Concord’s Natural Hazard Mitigation Plan (NHMP) update focuses on actions to assist the community, public and private sector organizations, and others interested in reducing the impact of natural disasters on the community. The NHMP includes activities that may assist the City of Concord in reducing risk and preventing loss from future natural hazard events.
The Disaster Mitigation Act of 2000 (Public Law 106-390) was passed by Congress on October 30, 2000. The act required local jurisdictions to have a disaster mitigation plan in order to obtain either Pre-Disaster Mitigation (PDM) or Hazard Mitigation Grant Program (HMPG) funds.
The initial Concord Natural Hazard Mitigation plan was the culmination of several years of work by the Concord Division of Emergency Management and the Concord Emergency Planning Committee. That plan reflected the commitment of those whose energy created it, and is a testament to the City’s commitment to make Concord a more enjoyable place to work, live, and play.
A natural hazard mitigation plan addresses hazards that are considered part of the natural environment of Concord. It does not include manmade hazards (such as hazardous materials or HazMat incidents) except for dam failures and wildland/urban interface fires, which can have natural or manmade triggers.
Traditionally, many of the hazards are considered independently. However, the 2010 plan update featured some consolidation. For example, snowstorms and ice storms were considered as winter weather and tornadoes, windstorms, and severe thunderstorms were all combined into a single category: severe weather. Several hazards were ruled out due to no local potential such as volcanoes, coastal storms, and tsunamis. Because of the extensive research conducted over the past few years into the effects of climate change, the decision was made to provisionally include it in the Plan, but without attempting to address mitigation measures related to it. As more is understood about the consequences for Concord, mitigation measures may be included in future editions of the Plan.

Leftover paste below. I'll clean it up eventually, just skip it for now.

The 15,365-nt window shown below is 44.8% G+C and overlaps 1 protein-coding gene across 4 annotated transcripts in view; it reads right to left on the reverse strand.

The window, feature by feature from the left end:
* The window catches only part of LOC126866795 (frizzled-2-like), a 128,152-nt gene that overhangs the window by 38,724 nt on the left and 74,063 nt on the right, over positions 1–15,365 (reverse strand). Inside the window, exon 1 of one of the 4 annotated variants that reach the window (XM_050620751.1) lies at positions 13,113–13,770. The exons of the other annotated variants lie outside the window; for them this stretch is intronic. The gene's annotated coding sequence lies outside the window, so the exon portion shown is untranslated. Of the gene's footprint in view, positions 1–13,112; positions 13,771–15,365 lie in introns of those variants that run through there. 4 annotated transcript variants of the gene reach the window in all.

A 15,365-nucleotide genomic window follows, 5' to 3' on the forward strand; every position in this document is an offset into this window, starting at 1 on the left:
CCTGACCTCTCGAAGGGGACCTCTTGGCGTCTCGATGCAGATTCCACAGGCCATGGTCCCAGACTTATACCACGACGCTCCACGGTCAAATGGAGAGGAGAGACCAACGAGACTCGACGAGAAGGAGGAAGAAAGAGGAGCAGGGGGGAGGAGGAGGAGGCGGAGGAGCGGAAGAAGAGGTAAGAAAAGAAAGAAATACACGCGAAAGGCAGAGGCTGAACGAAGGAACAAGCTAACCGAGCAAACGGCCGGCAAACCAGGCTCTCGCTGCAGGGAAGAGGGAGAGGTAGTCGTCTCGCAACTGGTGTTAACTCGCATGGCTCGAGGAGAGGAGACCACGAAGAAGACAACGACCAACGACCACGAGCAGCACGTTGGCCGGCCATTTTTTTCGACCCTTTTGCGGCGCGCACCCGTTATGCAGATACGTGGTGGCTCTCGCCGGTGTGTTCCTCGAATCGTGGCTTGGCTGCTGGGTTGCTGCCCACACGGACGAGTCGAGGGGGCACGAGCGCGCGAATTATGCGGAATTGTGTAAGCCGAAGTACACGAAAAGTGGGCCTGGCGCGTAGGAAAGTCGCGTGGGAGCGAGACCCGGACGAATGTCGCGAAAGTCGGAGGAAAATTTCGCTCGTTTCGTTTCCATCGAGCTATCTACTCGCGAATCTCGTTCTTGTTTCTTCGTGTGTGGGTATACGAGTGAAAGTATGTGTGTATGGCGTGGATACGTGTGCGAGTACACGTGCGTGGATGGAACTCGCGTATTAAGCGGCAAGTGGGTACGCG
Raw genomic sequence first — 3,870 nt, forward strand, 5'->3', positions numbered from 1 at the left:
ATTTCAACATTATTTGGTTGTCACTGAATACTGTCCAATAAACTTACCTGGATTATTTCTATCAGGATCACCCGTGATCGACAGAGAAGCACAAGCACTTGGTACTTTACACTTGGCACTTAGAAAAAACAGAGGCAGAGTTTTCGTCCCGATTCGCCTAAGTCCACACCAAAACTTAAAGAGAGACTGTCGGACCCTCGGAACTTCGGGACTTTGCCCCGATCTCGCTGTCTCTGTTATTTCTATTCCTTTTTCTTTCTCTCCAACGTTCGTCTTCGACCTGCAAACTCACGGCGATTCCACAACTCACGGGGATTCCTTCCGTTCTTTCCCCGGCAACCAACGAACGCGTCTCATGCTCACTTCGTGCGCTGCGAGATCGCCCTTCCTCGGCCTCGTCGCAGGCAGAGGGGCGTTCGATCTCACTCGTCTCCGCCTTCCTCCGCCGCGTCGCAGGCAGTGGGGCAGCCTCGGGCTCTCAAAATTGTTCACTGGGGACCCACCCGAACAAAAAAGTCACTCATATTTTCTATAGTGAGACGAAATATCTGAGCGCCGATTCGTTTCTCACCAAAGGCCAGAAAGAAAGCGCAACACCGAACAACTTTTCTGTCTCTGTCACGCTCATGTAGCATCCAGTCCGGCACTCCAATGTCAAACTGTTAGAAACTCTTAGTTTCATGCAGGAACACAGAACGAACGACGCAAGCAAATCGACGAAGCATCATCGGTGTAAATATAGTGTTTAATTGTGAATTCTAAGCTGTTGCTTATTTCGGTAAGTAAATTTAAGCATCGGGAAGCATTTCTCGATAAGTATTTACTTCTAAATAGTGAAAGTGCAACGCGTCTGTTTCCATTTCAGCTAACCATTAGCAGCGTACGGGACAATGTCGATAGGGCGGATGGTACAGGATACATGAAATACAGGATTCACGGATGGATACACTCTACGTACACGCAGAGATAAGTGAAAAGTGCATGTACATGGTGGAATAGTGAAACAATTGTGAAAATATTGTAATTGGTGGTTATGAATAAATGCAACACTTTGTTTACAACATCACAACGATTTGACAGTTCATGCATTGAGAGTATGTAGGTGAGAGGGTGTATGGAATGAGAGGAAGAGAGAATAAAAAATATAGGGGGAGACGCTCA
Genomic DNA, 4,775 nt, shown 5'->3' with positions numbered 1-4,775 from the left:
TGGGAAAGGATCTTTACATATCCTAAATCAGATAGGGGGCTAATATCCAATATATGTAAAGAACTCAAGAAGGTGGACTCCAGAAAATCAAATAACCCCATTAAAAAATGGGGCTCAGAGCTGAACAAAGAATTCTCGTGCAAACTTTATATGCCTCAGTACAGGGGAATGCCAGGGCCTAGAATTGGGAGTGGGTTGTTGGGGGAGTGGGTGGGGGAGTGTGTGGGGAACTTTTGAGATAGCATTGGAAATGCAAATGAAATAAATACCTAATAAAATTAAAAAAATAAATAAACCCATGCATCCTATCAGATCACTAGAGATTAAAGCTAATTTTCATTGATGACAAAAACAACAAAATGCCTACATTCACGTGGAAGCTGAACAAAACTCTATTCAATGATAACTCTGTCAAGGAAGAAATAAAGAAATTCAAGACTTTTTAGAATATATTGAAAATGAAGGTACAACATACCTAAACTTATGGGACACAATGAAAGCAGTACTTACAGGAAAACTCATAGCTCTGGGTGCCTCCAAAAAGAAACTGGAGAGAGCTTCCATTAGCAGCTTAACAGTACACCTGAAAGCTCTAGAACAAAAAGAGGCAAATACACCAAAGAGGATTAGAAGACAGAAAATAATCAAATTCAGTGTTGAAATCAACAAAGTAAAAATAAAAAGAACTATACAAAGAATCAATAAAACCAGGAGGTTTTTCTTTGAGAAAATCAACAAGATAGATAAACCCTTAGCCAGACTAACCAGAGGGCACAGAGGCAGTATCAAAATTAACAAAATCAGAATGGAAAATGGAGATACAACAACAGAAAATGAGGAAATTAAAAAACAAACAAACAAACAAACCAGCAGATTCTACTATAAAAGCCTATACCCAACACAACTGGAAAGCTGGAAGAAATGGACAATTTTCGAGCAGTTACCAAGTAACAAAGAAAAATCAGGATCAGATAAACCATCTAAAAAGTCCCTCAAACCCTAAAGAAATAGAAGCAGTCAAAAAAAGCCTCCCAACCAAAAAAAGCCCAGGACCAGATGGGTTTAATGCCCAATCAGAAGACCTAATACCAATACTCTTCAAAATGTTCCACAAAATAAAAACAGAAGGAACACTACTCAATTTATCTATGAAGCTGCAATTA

Since the adoption of the 2004 mitigation plan, some but not all of the hazards have had some level of impact on the City. Examples include a minor earthquake in October 2009 and the flood of August 2008, which resulted in a State Disaster Declaration. The 2010 revision includes information taken from recent studies, research, and historical data. The plan is a result of reviewing existing plans, public input, and survey results to develop strategies to minimize the potential impact of hazards in Concord.
Concord has implemented multiple programs and policies effective in minimizing the impacts of hazards, including:
- developing outreach activities such as the Community Emergency Response Team program, Ready Kids, and public education to enable Concord residents, businesses, and visitors to survive in-place for more than three days;
- ensuring continuation of governmental operations and provision of vital services following a hazard event, such as generators at critical facilities, departmental continuation of operations planning, work from home options, and disaster employee child care;
- documenting natural hazards to identify venerable structures and infrastructure, in order to evaluate retrofitting or other mitigation efforts;
- investing resources in building more resilient transportation networks to mitigate against the loss of major transportation facilities in and around the City; and
- implementing a stormwater management system and continuing to explore educational and warning methods to mitigate impacts from expected increases in incidences of urban flooding.
What is a Mitigation Plan?
A hazard mitigation plan directs the community's efforts of reducing the risks to people and property from natural disasters. As a community grows it develops new areas, in order to avoid risks from natural disasters this growth must be directed away from risky areas. The plan must address new growth and define methods of making current areas safer and better prepared to recovery when a natural disaster does strike. In other words increase the communities hazards resilience.
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Hazardous Mitigation Plan 8.36MB
Primary Emergency Routes & Potential Flood Areas 2.08MB
Property with Structures in Floodplain 824KB
Planning Areas 319KB
Manufactured Homes 934KB
Greenways & Parks 829KB
Hospitals, Schools, Day Cares & Homes for the Aged 765KB